Contact Us
News

CRE Will Take A Backseat To Pandemic, Budget During 2021 Texas Legislative Session

Placeholder
The Texas State Capitol building in Austin.

The financial fallout from the coronavirus pandemic and U.S. energy downturn is expected to take center stage during the upcoming 87th Texas legislative session, eclipsing other issues that could impact the state’s commercial real estate sector.

Thousands of bills have already been filed ahead of the session, which commences on Jan. 12. Early submissions indicate few bills that directly relate to CRE in Texas, but there is still room for that to change, as bills are permitted to be filed during the session’s first 60 days.

It is widely anticipated that lawmakers will focus on Texas’ budget deficit, which stands at about $4B, as well as a much larger deficit facing the state over the next two years. Presumptive Speaker of the Texas House of Representatives Dade Phelan has also said that the main focus of the session will be to manage the pandemic and hammer out a new budget.

With social distancing precautions in place, there are expectations that fewer bills will have the opportunity to be heard and passed during the 140-day session, which concludes May 31. Restraints on gatherings will make it harder for the necessary meetings and hearings to take place at the Texas Capitol.

“We think that the wheels of government will be a little sticky because of COVID, and because of the inability to have the efficiency of lots of meetings up close in small quarters. So it is anticipated that the number of bills passed will be significantly reduced,” Wilson Cribbs + Goren Chairman Reid Wilson told Bisnow.

One of the issues expected to have an indirect impact on Texas’ commercial real estate sector is a proposed ban on local government lobbying. City and county governments in Texas have the ability to hire lobbyists to advocate on their behalf at the Capitol, using taxpayer money. The ban would reduce the ability of those entities to impact the legislative process.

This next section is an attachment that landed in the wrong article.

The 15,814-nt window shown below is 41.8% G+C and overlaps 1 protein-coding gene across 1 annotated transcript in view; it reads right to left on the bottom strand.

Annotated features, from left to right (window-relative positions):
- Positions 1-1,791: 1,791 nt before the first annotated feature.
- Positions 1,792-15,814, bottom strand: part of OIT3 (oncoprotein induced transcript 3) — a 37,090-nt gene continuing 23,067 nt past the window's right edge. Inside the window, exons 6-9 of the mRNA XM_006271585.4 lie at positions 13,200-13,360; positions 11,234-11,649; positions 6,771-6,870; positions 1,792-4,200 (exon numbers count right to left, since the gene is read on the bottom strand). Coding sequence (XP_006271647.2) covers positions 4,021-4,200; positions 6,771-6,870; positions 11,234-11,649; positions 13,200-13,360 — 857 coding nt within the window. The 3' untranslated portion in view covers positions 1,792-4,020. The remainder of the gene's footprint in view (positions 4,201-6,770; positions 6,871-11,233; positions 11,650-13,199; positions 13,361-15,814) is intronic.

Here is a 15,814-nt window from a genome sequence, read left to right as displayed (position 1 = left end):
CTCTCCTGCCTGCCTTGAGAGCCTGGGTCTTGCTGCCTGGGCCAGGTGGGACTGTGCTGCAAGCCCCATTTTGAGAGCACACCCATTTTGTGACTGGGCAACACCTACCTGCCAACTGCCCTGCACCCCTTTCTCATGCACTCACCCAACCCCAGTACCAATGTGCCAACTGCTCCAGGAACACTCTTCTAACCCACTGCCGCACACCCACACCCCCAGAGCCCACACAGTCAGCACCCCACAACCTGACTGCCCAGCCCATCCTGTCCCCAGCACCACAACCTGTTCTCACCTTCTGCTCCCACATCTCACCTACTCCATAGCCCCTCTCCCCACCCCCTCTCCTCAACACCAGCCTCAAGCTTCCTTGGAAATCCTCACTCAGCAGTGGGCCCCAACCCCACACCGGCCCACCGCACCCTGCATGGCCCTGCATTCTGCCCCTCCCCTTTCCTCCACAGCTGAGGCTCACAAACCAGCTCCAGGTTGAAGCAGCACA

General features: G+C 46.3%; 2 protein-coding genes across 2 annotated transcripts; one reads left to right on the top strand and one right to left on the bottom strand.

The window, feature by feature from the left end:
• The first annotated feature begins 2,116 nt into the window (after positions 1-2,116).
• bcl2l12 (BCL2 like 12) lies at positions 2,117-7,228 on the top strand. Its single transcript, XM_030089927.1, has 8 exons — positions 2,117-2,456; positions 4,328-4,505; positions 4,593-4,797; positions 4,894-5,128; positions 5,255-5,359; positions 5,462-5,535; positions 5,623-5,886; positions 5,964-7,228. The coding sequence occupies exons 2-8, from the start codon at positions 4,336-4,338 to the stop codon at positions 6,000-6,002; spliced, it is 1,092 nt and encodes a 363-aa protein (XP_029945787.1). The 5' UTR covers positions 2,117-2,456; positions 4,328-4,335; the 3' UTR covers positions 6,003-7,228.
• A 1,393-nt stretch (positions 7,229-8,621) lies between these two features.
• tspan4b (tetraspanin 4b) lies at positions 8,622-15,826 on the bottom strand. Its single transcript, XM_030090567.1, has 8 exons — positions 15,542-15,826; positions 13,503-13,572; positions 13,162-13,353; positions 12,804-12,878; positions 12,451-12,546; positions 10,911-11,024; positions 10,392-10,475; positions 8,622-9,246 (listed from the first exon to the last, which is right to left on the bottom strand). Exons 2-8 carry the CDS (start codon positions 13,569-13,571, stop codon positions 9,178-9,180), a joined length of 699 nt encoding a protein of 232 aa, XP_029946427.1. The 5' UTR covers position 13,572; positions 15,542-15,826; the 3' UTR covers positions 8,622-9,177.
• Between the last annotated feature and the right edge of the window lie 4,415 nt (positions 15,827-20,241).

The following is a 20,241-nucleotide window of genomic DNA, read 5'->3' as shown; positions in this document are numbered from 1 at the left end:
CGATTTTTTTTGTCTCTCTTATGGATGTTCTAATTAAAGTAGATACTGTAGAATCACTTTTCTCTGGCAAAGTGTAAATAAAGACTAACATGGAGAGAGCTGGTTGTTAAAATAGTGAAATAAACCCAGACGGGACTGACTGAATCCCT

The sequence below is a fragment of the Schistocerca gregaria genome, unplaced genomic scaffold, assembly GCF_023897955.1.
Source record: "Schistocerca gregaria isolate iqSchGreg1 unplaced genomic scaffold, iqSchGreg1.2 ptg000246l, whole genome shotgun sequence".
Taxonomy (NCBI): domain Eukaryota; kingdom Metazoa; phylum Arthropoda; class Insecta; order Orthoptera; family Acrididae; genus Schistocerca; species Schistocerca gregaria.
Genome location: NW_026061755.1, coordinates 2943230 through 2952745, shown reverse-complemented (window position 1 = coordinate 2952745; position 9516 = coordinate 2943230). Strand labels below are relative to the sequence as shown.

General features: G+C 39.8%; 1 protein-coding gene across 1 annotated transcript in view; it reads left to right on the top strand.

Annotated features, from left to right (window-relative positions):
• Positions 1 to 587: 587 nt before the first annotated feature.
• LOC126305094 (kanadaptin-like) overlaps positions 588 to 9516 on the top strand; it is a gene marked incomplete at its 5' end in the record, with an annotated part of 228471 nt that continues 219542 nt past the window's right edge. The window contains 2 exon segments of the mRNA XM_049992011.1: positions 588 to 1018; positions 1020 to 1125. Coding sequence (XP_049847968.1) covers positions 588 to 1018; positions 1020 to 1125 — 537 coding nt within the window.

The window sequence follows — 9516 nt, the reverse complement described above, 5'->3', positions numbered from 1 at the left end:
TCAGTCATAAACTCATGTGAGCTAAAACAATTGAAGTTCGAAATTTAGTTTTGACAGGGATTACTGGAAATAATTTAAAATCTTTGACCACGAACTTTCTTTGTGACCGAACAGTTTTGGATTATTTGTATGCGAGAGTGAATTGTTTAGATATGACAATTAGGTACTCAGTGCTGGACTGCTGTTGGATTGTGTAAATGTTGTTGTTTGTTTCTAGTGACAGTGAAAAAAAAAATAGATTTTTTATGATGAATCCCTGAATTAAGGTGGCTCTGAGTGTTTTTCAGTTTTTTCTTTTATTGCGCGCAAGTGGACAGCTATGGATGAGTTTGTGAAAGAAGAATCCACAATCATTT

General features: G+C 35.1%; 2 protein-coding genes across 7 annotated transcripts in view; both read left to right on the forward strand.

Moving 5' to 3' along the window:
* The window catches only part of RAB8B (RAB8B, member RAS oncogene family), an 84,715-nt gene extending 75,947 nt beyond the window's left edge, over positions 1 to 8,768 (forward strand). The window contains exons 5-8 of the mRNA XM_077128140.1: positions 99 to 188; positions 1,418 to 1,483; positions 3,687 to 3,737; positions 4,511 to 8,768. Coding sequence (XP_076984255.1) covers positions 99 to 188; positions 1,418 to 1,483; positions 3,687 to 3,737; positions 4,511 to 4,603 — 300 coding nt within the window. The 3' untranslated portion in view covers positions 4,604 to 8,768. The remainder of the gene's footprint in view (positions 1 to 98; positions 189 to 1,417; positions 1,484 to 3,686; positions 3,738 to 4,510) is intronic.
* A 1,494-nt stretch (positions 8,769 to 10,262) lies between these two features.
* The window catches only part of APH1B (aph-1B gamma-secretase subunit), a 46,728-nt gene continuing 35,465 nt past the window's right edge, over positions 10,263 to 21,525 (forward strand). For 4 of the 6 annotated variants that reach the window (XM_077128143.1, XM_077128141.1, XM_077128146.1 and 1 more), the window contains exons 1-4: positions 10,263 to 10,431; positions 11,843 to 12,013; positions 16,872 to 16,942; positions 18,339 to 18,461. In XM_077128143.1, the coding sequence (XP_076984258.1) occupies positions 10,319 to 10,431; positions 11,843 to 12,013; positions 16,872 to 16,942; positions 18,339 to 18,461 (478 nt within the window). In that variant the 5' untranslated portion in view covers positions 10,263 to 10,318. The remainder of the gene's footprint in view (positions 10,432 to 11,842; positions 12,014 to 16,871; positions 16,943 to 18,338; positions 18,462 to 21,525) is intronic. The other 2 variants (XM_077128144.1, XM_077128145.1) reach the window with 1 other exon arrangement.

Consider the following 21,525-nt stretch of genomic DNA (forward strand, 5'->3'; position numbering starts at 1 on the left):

A similar ban was proposed during the 2019 legislative session and passed the Texas Senate, but failed to pass the Texas House of Representatives. Wilson said there could be other bills filed during the session that will target the reach of local governments, including their dealings with developers.

“I would say that it is very likely that you're going to see a number of bills introduced and work their way through the process that will limit the authority of local governments,” Wilson said. “Local government control over real estate development is a big deal.”

Another issue expected to gain attention is marijuana. Several bills have been filed that would expand eligibility for participation in the state’s Compassionate Use Program, which provides access to marijuana for medical use. Other bills advocate to legalize the possession of limited amounts of the drug for recreational use or outline the framework for a retail Texas cannabis industry.

The legalization of marijuana for recreational use in Texas is unlikely to pass during the 87th legislative session, as most members of the Republican Party remain staunchly opposed. But if it actually happened, the marijuana industry could be a massive boon for CRE in Texas.

“It would be a big, new industry that would be — I don't want to say welcome, but it would create a lot of demand for retail space and industrial space, no question about it,” Wilson said.

Property tax took the spotlight during the last legislative session, when lawmakers passed a bill that requires local governments to receive voter approval before they can increase property taxes by more than 3.5%. Many of the property tax-related bills filed for the 2021 session relate to limiting additional property tax increases or outlining taxation exemptions.

On an administrative note, the pandemic has forced many processes to become temporarily digital, including the notarization of important documentation. Wilson said he expects legislation will address this trend in the upcoming session.

“The world is moving toward the internet and everything being digital. And so I anticipate that there will be some laws to allow remote notarization and to encourage and support electronic documents, signatures, notarizations and recordings,” Wilson said.